Country Doctor

When duty called

Me from my home, my work, where tranquil skies

And smiling hills gave benediction-peace,

I wore rebellion's mantle on my soul.

Why should I thus uproot my feet from loam

That knew my easy tread, and go afar

To heed the cries of those already doomed?

How I am here

Where I, myself, behold the face of War

And feel his cruel arms, and breathe the air

Made foul by his hot breath; here, where I lead

Your sons through strange dark corridors of pain,

And prune their shattered limbs, and ease their shock.

While some but mutter curses, others weep

Like homesick children that they are. Last night

A lad so like my own was brought to me--

So young and fair and suffering, that I prayed

Thad God would grant me healing. Then I knew

He would not live the night. I saw his soul

Naked and bleeding: in its primal need

Craving the chrism of a mother's kiss.

A hardened country doctor! Yet the tears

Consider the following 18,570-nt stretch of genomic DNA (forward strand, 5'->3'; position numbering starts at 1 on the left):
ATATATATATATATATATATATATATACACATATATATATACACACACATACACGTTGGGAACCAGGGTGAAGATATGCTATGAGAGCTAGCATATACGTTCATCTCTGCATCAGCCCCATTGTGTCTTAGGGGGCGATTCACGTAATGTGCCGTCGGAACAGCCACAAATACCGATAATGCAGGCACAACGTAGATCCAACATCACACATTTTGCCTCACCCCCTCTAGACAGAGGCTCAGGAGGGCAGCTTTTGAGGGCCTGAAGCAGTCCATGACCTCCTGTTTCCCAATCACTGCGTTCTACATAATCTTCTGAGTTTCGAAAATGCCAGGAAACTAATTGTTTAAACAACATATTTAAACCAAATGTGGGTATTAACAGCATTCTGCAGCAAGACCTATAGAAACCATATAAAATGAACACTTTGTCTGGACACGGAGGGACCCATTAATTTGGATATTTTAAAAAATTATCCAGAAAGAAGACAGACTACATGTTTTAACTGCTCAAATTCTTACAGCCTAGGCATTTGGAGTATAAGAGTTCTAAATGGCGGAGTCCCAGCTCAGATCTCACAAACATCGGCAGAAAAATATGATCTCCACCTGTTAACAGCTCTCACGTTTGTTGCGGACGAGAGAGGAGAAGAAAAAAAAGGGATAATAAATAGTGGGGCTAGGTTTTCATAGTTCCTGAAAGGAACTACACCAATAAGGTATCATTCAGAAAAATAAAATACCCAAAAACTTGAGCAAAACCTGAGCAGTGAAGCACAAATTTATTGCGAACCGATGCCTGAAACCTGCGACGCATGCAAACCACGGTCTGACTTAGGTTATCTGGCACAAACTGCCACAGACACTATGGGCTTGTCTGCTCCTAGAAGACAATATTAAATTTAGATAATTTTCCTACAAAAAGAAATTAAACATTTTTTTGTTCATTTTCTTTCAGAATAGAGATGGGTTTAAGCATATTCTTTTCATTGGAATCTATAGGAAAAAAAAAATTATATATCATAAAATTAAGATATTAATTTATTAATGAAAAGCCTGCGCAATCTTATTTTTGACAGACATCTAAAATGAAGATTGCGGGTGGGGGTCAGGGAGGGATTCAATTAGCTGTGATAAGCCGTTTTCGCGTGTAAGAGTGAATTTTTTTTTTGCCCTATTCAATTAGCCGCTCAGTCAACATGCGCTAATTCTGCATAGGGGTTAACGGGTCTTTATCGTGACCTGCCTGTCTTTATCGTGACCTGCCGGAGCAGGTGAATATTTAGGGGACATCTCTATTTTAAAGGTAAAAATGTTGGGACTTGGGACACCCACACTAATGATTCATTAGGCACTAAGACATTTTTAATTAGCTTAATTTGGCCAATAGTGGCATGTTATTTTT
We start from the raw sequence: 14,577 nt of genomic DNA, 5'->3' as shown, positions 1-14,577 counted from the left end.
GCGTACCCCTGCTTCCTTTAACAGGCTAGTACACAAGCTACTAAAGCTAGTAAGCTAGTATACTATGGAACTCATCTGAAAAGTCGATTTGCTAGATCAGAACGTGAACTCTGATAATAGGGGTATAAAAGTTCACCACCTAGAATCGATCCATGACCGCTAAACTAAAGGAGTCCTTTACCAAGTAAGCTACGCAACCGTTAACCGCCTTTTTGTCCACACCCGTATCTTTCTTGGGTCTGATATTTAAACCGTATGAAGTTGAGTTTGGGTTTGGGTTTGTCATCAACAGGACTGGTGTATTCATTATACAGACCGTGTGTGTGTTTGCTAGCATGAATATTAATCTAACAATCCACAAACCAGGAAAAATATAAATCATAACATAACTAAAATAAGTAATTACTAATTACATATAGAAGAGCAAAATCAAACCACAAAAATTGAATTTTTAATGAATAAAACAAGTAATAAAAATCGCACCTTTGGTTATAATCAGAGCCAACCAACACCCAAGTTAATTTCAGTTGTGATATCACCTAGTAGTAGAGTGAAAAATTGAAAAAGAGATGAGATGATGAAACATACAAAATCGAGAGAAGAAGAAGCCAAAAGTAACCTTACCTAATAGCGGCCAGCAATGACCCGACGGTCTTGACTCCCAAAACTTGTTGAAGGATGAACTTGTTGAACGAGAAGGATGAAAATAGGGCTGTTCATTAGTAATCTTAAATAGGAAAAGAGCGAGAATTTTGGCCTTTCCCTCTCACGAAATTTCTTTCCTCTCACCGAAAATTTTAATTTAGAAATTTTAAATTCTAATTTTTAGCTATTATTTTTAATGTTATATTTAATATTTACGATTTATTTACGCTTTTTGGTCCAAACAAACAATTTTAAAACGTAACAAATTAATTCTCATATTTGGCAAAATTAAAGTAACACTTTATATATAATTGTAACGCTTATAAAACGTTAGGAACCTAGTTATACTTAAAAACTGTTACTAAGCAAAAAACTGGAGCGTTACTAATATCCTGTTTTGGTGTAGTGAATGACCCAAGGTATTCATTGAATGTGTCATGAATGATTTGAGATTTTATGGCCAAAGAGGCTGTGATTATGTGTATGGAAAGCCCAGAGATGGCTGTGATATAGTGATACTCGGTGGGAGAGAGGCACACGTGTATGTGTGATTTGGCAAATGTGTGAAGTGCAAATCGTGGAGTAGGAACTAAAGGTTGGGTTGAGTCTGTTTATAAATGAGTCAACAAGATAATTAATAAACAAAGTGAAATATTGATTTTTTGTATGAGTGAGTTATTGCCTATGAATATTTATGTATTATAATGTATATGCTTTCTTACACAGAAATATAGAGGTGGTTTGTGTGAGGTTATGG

Rivered my calloused cheeks. I held him close.

As his eyes dimmed, I kissed his ashen brow.

He murmured, "Mom", and passed death's portals

To find, at last, the Holy Grail of Peace.

Now as I stand

In this vast auditorium of death,

War's grim face softened by the lamps of night,

I cast aside the mantle I have worn,

And place about my new-awakened soul

The robe of thankfulness that I can give

My holy gifts--the frankincense and myrrh

Of deep compassion, understanding love--

Illume the way to life, or death, for these

Our valiant sons whose birthright has been sold.

The American Bard